Opening and closing Excel are almost certainly the longest parts of your process. If you want to hide this from the user, open Excel while your app load initially and close it when you exit, hanging on to the reference in the interim. And there's no need to mess with user32.dll, Excel has a Visible property.

I wonder if the TDMS addon for Excel uses ADO. I noticed it has bolding which according to asbo it can't do with ADO. I just mention it because it imports to Excel relatively quickly. I had one file that had 250 workbooks, 3 columns per workbook and 5000 rows per column and it only took a few seconds to import.

Since that's an add-in, I expect it has (more) direct access to Excel functionality, possibly through VBA or something like that. Since there's no ActiveX layer to go through, it's much quicker.

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Hi again asbo,

Good questions! Well, as ever in these things, I'm stuck with Excel due to hand-me-down legacy reasons. Also, I like a challenge!!! I guess I'll just have to try and develop some ADO Excel stuff on my own and see what advantage it gives me, if any. Interestingly, I see there's loads of stuff about ADO and Access, MySQL etc but little about ADO and Excel, at least with respect to LabVIEW. I've found a bit but any pointers would be most welcome.

Regards.

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I think I went through the same trial at one point, not for speed, but because we were having trouble with displaying the report in our UI and didn't want to buy a license for each rack. I doubt the ADO code is still floating around but I'll have a look and see if I have any complete examples left over.

Easy starting point for you, though: drop a new Automation Open node, right-click it, and choose Select ActiveX Class > Browse. Use this dialog to find the Microsoft ActiveX Data Object class. There should be 5 or 6 objects you can create (Connection, Recordset, Command, and the like). Now that you know where to get those, googling "ado excel" will give you plenty of information on getting started.

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Hi asbo,

Thanks for replying again. Well I took your advice and Googled as you suggested, and it turned up trumps! I found a cracking little site that explained all about ADO and Excel in terms that even I could understand. It even had simple examples albethem text based, though it was simple to follow. I hadn't realised that Excel was a database, or at least via ADO could be treated as one. I only had to slightly tweak the SQL stuff in my ADO MS Access VIs that I'd written to get them to work with Excel. I think I might change those to handle both Access and Excel based on the target's file extension perhaps.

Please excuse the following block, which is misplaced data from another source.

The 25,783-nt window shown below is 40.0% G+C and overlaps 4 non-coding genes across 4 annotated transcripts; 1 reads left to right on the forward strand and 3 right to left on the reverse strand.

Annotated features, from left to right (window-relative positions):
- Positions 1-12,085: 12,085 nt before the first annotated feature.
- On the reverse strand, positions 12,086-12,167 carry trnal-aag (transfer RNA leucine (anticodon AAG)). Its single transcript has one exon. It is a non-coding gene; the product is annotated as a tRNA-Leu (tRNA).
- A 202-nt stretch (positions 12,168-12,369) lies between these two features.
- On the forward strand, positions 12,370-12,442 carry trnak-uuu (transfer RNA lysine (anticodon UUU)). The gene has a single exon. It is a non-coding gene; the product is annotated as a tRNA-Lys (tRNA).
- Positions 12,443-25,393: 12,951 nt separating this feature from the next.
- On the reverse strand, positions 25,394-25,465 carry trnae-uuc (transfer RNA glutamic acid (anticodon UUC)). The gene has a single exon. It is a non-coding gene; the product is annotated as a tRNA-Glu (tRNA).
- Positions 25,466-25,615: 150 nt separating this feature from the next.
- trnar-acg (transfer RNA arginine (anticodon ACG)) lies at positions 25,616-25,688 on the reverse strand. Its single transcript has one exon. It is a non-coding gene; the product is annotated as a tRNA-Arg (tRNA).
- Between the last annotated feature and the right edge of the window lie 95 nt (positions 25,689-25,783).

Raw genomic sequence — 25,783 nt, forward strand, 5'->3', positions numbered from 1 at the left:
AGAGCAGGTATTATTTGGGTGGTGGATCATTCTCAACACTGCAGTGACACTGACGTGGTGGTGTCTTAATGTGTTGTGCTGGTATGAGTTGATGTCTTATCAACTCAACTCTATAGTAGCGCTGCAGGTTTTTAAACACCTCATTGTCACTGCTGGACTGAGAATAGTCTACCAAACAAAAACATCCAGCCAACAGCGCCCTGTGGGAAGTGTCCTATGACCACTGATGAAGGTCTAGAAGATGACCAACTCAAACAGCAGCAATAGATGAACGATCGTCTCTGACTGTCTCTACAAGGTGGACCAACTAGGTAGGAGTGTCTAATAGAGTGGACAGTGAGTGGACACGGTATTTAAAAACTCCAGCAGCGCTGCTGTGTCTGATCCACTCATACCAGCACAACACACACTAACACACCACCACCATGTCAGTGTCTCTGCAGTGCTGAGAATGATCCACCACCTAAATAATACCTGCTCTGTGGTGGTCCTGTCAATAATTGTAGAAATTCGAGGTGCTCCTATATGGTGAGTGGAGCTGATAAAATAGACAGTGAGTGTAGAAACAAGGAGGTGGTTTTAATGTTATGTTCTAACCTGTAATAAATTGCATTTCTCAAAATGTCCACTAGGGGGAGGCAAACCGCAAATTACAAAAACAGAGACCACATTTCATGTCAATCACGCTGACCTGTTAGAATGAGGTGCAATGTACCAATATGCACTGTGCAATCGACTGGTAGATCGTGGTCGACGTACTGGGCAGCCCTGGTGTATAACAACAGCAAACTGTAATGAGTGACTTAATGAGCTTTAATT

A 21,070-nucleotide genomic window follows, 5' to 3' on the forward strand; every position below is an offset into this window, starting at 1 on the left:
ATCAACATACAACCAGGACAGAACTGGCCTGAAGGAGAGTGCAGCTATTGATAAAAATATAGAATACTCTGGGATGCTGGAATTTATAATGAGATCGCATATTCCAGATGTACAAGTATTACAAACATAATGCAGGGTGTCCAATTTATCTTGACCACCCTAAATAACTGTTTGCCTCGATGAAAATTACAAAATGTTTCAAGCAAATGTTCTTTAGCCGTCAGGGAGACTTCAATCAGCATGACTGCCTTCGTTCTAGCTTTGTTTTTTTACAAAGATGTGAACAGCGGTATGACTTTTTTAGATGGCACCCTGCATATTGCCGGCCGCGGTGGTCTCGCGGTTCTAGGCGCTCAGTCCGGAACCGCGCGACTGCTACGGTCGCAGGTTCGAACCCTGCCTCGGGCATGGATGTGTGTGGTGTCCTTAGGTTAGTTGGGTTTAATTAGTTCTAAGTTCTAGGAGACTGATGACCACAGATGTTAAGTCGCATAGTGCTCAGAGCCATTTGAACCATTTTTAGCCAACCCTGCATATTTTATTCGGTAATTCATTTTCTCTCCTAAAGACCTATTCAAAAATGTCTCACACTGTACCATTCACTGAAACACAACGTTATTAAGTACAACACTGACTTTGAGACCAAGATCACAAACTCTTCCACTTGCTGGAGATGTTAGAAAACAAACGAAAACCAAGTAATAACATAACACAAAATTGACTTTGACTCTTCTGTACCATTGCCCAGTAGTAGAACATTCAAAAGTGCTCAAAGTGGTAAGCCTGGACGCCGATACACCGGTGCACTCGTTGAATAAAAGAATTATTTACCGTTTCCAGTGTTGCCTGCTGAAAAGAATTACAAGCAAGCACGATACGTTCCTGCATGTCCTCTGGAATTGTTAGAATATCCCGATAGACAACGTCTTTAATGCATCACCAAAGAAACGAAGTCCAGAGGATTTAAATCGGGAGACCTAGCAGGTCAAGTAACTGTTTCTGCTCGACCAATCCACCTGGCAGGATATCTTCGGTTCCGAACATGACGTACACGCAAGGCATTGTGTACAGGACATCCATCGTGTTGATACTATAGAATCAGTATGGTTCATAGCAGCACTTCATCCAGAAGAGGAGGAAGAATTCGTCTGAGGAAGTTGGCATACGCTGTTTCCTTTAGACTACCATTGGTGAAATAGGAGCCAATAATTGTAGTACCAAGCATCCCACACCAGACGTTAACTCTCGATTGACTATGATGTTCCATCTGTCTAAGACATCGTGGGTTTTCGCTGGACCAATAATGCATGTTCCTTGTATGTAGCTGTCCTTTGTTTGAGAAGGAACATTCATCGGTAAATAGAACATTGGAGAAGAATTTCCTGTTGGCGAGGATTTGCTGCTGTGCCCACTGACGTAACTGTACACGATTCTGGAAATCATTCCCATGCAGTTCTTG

Incidentally, I did a little experiment. I created a simple three-column two-row Worksheet in Excel by hand. I ran my ActiveX Excel Worksheet Reader VI on it and it took 2-3 seconds to return the 2D array. I tweaked my ADO MS Access table reader appropriately (with my newly gained knowledge!!!) then ran that on the Excel Worksheet and it returned pretty much instantaneously. So there you have it. ADO it is for me from now on. Obviously there is some overhead in in ActiveX. A guy I know who does databases for a living tells me the ActiveX layer sits above ADO??? A bit beyond me but I'm happy I'm moving forward now.

Thanks so much to LAVA and to you asbo. I just learn so much cool stuff here it's untrue.

Regards.

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Glad to hear you got something working for you :) If you have a generic example to post here for the next person to come across this, that'd be great.

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I haven't access to my code at the moment from where I'm posting but I'll upload it as soon as I can. It would be the least that I could do.

Regards.